Literacy and Reading
Reading Rockets – There is no more important activity for preparing your child to succeed as a reader than reading aloud together.
Fill your story times with a variety of books. Be consistent, be patient, and watch the magic work.
Raising Children – Sharing stories, talking and singing every day helps your child’s development in many ways.
Reading and books are a vital part of children’s development by using the my community directory and selecting your location and searching library you are able to find the one closest to your area.
State Library of Victoria – 328 Swanston Street, Melbourne
Offers the Pauline Gandel Children’s Quarter which is a purpose built space for children and families to read, learn and play with an associated program if activities.
They offer a calendar of programs and events for children and families as well as an online space.
State Library of Queensland – Stanley Place, South Brisbane
Discover programs and spaces for children and families, find out about First 5 Forever and explore eResources that make accessing library content and exhibitions easy from home.
During the summer holidays you’ll find information about State Library’s holiday programs, exhibitions and events and The Summer Reading Club.
Queensland Children’s Services Library
QCSL are a not-for profit organisation, funded by the Queensland Government’s Office for Early Childhood Education and Care and sponsored by the Geebung & Wavell Heights Uniting Church.
QCSL contact details:
147 RODE Road, Wavell Heights, Queensland 4012.
Phone: 07 3861 9610
Resources cover areas such as:
- Early Years Learning Framework
- Child Development
- Student Text Books
- Inclusion/Additional Needs
- Behaviour Management
- Child Protection
- Training DVD’s
- Health & Nutrition
- Children’s Books
- Outside School Hours Care
Visit the Queensland Government’s “Early Education and Care” page for insights into the benefits of music for children, with topics including:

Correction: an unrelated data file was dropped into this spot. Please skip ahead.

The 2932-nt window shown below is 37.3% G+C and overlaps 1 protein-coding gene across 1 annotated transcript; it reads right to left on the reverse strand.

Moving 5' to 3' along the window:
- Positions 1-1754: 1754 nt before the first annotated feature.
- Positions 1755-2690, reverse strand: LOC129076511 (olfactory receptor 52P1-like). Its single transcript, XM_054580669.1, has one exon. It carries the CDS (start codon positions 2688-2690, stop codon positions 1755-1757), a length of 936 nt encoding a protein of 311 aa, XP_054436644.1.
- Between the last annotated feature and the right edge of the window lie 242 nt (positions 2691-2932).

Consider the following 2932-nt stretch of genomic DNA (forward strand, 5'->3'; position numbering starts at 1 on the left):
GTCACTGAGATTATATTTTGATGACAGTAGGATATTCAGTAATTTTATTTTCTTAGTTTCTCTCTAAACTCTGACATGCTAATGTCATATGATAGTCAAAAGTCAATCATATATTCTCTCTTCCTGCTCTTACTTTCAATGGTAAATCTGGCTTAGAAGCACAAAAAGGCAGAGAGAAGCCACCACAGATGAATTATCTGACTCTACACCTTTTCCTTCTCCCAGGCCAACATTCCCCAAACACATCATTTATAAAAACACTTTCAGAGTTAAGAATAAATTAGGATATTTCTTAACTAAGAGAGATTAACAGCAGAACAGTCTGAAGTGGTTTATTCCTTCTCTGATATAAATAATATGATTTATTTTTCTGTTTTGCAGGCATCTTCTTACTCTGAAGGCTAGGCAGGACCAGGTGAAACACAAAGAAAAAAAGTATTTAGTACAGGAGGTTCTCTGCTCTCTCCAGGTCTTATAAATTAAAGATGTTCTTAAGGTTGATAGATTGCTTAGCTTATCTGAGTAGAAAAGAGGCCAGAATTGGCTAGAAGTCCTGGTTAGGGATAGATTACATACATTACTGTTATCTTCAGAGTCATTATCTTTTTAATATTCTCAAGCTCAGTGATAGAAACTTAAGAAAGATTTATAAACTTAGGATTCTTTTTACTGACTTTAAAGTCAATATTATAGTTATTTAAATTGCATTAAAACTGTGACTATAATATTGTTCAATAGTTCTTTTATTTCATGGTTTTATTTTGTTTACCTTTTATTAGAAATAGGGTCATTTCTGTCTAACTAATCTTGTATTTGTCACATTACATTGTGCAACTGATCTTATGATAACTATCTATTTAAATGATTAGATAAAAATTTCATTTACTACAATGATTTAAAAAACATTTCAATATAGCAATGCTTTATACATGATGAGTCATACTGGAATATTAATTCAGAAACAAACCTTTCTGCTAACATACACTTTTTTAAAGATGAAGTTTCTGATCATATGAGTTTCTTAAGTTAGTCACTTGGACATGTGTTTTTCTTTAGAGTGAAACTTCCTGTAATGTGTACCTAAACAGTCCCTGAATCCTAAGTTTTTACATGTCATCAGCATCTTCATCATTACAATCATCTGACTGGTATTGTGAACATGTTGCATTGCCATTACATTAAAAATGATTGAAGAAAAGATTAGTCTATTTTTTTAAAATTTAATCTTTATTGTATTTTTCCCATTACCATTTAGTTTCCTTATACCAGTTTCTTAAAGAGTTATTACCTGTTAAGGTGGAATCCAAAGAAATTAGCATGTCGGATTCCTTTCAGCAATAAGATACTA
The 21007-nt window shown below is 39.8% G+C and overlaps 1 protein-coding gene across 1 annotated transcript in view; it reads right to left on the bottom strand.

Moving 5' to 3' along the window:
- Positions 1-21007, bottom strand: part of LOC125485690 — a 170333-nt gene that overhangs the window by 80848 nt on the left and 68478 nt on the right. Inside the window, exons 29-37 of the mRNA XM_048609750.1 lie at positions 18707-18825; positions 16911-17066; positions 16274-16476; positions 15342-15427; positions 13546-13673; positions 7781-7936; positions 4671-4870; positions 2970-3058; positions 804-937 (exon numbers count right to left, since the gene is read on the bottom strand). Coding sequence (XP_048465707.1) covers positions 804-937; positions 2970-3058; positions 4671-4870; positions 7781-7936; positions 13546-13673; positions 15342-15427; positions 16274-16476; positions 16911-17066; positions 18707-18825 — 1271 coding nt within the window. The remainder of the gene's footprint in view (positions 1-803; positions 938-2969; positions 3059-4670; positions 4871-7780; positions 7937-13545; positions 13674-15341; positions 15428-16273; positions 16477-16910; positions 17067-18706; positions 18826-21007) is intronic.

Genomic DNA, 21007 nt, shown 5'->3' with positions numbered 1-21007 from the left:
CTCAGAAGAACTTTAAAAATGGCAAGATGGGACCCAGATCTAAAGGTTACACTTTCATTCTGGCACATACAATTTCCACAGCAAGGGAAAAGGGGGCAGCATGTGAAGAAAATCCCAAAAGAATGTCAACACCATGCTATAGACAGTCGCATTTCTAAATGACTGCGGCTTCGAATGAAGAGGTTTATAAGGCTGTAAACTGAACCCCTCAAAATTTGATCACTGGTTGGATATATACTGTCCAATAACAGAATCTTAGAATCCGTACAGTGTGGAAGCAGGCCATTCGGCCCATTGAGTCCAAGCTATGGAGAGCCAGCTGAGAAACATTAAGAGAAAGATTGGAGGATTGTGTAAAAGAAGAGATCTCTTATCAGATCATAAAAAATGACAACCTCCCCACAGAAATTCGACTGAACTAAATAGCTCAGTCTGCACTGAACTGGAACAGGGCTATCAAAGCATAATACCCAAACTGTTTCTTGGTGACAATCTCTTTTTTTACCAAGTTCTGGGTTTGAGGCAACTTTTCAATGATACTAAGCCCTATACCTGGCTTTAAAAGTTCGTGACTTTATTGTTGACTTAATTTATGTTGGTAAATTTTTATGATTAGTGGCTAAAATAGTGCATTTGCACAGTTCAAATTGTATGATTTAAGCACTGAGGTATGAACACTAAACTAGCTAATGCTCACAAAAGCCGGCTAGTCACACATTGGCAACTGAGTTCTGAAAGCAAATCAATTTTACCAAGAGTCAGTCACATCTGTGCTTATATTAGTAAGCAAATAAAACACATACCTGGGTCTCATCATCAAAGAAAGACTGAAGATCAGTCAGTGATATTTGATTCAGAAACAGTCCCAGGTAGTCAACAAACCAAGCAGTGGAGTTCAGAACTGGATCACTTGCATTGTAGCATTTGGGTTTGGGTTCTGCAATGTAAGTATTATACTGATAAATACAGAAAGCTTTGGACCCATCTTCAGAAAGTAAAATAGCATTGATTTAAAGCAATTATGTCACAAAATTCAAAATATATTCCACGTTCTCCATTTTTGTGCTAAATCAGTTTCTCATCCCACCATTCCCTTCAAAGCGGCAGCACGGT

- Make simple musical instruments
- Types of musical experiences
- Set up a music environment
- Enjoy music as a group
- Use recorded music
Language development in children: 0 – 8 years
- Language development supports many other aspects of development, like cognitive, social and literacy development.
- Language development starts with sounds and gestures, then words and sentences.
- You can support language development by talking a lot with your child, and responding when your child communicates.
- Reading books and sharing stories is good for language development.
- If you’re worried about language development, talk with a child health professional.
Developing Social Skills
From birth, babies spend almost every waking minute developing their first relationships with their parents and close family members. Through these relationships, young children learn that they can trust people to care for them, get their needs met and enjoy life with others.
Think about the relationship your child has with you as being the foundation on which they’ll build all their subsequent relationships. When this is strong, and when kids get the comfort and reassurance they need from you, they feel confident exploring the world from a stable, secure base.